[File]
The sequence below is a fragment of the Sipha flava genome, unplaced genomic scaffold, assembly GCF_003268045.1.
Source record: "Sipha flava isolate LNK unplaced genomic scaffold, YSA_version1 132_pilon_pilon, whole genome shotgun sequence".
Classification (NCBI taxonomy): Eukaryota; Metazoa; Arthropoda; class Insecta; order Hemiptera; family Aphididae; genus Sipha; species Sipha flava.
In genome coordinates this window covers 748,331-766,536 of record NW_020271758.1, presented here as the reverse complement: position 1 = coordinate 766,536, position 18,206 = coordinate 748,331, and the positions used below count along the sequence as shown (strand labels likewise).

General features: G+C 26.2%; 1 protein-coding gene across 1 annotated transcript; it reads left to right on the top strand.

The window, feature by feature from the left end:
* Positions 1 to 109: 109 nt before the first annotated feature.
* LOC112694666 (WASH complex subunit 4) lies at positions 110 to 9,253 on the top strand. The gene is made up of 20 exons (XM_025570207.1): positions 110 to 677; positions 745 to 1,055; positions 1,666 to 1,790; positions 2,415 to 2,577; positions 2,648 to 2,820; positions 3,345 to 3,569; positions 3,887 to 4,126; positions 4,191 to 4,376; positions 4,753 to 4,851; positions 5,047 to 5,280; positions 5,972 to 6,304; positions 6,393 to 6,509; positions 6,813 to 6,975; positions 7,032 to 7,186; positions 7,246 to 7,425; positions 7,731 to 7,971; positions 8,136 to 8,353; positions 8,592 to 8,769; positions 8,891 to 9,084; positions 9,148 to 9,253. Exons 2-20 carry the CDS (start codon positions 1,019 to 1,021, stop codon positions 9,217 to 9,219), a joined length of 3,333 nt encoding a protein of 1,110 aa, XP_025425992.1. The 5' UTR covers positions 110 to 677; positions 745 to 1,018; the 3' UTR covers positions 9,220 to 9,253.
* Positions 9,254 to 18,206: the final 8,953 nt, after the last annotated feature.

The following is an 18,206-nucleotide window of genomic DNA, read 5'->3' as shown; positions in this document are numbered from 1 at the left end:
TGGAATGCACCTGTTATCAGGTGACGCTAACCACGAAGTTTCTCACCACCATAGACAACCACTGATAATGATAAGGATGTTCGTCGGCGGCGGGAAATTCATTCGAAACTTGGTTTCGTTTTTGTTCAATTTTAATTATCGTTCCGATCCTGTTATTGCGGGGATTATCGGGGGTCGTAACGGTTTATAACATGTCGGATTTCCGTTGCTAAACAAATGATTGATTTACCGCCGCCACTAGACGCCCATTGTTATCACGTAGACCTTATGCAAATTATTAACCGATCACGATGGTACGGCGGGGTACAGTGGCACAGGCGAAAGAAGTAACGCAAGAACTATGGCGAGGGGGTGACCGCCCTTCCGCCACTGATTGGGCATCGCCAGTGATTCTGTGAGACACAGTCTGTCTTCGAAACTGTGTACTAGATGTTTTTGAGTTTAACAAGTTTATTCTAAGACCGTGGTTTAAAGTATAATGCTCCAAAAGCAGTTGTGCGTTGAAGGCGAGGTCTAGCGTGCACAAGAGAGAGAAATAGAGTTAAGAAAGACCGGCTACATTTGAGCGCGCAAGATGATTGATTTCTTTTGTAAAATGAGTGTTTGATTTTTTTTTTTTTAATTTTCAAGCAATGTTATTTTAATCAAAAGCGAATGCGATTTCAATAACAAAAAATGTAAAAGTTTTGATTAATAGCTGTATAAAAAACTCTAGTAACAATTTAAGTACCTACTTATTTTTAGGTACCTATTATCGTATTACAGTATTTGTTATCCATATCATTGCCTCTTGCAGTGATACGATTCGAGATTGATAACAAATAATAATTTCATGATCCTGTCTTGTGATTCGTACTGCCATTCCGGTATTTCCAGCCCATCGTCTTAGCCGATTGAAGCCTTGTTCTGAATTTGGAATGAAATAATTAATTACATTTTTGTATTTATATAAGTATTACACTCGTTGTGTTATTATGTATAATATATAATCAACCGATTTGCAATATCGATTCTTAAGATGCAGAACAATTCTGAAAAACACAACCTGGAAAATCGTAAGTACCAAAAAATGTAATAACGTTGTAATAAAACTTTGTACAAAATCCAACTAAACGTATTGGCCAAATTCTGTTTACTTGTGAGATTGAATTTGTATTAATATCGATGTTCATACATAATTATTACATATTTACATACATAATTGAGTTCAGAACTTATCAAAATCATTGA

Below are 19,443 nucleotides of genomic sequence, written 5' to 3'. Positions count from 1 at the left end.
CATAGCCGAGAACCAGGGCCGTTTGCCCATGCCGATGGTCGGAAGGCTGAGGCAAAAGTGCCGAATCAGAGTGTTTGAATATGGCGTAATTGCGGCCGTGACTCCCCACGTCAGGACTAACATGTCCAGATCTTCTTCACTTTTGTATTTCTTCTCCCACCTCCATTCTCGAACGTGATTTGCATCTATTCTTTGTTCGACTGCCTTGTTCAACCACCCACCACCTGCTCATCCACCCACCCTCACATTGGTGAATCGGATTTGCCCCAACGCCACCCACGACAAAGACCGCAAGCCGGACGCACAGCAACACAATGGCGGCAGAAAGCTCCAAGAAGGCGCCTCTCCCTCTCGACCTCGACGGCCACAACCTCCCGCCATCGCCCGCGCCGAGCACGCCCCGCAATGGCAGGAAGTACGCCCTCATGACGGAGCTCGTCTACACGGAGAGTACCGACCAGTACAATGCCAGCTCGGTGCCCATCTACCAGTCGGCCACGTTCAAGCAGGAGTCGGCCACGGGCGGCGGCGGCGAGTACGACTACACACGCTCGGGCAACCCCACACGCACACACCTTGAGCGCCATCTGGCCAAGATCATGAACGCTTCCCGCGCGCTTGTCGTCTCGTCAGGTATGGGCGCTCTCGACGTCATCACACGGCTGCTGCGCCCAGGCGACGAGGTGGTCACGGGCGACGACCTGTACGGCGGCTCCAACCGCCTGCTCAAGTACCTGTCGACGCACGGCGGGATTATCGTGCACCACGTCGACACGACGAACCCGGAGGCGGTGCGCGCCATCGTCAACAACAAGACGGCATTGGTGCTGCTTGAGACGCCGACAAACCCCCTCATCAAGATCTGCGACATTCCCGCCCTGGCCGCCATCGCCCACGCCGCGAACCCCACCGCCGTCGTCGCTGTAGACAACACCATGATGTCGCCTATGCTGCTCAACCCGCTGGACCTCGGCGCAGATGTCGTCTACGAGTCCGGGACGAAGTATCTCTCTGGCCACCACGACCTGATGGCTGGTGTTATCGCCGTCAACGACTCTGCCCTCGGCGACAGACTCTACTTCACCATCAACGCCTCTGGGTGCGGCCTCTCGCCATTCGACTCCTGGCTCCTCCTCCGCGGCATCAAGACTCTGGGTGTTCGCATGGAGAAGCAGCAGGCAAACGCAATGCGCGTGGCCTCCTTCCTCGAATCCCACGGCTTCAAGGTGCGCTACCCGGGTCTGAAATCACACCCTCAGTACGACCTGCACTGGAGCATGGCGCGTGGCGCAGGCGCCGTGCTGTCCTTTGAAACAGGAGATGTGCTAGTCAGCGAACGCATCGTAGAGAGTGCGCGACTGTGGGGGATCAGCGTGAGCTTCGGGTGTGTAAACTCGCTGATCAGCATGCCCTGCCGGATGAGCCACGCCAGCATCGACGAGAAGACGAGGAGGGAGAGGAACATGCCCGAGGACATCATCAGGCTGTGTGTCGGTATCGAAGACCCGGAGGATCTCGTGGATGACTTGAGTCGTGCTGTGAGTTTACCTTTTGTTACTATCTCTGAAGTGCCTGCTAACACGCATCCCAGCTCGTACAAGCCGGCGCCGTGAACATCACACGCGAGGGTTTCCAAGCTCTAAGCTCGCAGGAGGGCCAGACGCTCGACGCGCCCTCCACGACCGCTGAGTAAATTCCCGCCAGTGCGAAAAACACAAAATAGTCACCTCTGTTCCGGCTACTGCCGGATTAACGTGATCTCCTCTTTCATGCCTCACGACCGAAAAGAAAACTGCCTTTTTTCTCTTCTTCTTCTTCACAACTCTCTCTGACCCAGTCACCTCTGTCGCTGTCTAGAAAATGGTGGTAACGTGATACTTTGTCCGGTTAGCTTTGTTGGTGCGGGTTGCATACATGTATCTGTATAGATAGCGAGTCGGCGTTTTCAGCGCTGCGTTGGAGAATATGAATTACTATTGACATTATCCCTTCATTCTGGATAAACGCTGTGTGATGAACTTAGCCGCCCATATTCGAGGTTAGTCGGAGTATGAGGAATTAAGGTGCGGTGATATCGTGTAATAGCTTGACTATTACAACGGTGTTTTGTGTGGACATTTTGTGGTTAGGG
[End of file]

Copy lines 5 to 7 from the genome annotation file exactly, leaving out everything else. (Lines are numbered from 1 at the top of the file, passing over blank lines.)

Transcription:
General features: G+C 26.2%; 1 protein-coding gene across 1 annotated transcript; it reads left to right on the top strand.

The window, feature by feature from the left end:
* Positions 1 to 109: 109 nt before the first annotated feature.